GCAP 2017 has ended
Back To Schedule
Tuesday, October 24 • 3:00pm - 3:50pm
So You've Been Called Out

Sign up or log in to save this to your schedule, view media, leave feedback and see who's attending!

Feedback form is now closed.
Let’s say you’ve built a game, released it, and are checking your Google Alerts. Suddenly you’re finding people on Facebook, Tumblr, and Reddit with a serious and unexpected axe to grind, never mind your Twitter mentions. Maybe a diverse character’s representation unintentionally ended up in a hurtful or unfortunate way. Maybe a line of dialogue has an unexpected interpretation you didn’t see in user testing that has players feeling attacked or upset. Or maybe you and/or your team, being human, made a mistake and something went into your release that has people agitated. This outcome -- especially with regards to issues of diversity and representation -- is basically inevitable. Even the most well-intentioned, careful individual can make a mistake that has unexpected repercussions. However, in the games industry and in games culture, there can be a marked tendency to mishandle these situations, making the situation far worse: angering already-upset players, drawing critical ire, and most importantly, potentially hurting people anew who were already wounded by what may have been a simple mistake. This talk aims to give developers and other public-facing game dev professionals some context for how players -- especially marginalized players -- react to situations they find problematic, the ways those reactions play out on social media, and most importantly, how you as a dev can and should respond to those situations. Part sociology and cultural studies, part simple practical advice and suggestions, this talk will provide some perspective on how to deal with people who have been hurt by something you were responsible for, regardless of if you intended that harm or not. With advice ranging from how to word your social media responses and apologies to knowing when and how to scale your reaction appropriately, devs will leave this talk with additional tools for connecting with their players when things go bad, and ideally, with a better understanding of how to avoid those mistakes in the future.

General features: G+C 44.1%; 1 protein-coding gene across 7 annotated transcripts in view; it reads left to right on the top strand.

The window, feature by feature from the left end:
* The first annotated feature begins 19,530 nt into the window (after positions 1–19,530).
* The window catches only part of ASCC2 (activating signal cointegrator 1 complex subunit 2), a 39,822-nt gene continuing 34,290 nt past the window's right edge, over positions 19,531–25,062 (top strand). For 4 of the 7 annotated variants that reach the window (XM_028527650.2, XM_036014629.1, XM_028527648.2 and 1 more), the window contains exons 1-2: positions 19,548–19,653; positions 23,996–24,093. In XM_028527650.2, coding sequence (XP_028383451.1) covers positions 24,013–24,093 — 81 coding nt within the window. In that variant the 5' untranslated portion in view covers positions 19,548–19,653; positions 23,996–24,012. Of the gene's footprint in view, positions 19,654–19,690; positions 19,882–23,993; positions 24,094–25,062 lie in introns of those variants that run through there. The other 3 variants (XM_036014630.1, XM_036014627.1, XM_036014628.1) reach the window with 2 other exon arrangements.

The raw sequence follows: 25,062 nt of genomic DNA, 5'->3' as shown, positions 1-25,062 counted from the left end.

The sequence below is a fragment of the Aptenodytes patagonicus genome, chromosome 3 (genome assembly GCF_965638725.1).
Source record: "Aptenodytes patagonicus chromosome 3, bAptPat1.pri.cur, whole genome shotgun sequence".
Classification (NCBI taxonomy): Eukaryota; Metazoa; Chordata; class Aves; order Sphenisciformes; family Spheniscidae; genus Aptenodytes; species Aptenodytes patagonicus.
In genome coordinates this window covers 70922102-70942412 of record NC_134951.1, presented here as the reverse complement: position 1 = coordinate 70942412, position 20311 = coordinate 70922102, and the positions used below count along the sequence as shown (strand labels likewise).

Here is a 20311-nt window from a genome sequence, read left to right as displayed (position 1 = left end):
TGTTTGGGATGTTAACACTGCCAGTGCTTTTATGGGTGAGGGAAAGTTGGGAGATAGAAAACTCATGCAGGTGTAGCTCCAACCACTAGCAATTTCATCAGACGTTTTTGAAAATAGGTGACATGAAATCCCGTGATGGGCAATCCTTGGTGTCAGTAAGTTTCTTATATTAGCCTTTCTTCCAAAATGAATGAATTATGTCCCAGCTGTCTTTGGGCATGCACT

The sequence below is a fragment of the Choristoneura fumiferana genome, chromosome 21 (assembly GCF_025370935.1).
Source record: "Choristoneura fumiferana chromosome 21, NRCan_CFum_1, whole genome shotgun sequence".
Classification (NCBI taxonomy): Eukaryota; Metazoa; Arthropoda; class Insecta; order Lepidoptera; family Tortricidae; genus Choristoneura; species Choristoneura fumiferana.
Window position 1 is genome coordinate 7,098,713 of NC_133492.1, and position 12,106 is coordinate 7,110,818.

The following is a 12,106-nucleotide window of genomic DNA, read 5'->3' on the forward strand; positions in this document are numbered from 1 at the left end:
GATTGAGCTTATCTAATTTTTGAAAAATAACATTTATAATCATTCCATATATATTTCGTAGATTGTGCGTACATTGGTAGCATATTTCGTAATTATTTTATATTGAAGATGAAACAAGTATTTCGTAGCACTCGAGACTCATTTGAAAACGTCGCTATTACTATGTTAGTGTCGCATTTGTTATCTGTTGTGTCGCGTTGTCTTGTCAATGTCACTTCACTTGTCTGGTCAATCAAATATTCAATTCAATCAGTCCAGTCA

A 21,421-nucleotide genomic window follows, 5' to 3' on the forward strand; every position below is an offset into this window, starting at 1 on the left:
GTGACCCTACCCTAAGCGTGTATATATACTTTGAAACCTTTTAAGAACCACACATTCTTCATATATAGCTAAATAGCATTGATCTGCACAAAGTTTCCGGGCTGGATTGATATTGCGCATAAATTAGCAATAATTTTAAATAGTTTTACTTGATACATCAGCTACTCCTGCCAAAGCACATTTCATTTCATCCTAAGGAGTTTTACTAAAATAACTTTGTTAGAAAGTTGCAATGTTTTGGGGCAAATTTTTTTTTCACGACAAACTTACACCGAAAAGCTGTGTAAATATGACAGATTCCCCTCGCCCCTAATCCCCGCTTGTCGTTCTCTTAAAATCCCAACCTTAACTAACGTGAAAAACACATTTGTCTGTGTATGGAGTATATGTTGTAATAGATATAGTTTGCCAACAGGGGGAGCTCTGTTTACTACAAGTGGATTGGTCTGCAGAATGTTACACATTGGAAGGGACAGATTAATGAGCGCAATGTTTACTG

avatar for Todd Harper

Todd Harper

University of Baltimore
Todd Harper is a professor in the Simulation and Game Design program at the University of Baltimore. His work centers on games as cultural communication, with a focus in issues of representation of gender, sexuality, and body type, as well as e-sports communities. In addition to his... Read More →

Tuesday October 24, 2017 3:00pm - 3:50pm AEDT
Melbourne Convention and Exhibition Center